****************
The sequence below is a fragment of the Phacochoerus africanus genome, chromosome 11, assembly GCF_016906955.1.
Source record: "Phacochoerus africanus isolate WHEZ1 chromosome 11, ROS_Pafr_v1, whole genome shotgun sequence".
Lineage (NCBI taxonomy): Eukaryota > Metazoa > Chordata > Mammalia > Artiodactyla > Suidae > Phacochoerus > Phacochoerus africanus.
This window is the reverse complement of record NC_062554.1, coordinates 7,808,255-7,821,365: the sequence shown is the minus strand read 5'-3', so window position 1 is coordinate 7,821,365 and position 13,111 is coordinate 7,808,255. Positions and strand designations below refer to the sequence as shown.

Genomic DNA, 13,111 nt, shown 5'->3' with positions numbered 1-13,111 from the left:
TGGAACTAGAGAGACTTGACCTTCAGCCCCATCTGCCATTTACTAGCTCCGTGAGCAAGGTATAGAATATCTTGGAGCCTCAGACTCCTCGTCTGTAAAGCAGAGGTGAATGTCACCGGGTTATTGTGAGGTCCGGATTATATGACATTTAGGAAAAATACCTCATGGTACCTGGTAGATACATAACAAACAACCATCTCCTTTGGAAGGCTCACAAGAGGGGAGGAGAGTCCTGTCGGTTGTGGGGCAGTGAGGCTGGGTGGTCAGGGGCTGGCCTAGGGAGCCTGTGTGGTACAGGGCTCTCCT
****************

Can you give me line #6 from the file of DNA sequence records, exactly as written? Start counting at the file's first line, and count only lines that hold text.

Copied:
TGGAACTAGAGAGACTTGACCTTCAGCCCCATCTGCCATTTACTAGCTCCGTGAGCAAGGTATAGAATATCTTGGAGCCTCAGACTCCTCGTCTGTAAAGCAGAGGTGAATGTCACCGGGTTATTGTGAGGTCCGGATTATATGACATTTAGGAAAAATACCTCATGGTACCTGGTAGATACATAACAAACAACCATCTCCTTTGGAAGGCTCACAAGAGGGGAGGAGAGTCCTGTCGGTTGTGGGGCAGTGAGGCTGGGTGGTCAGGGGCTGGCCTAGGGAGCCTGTGTGGTACAGGGCTCTCCT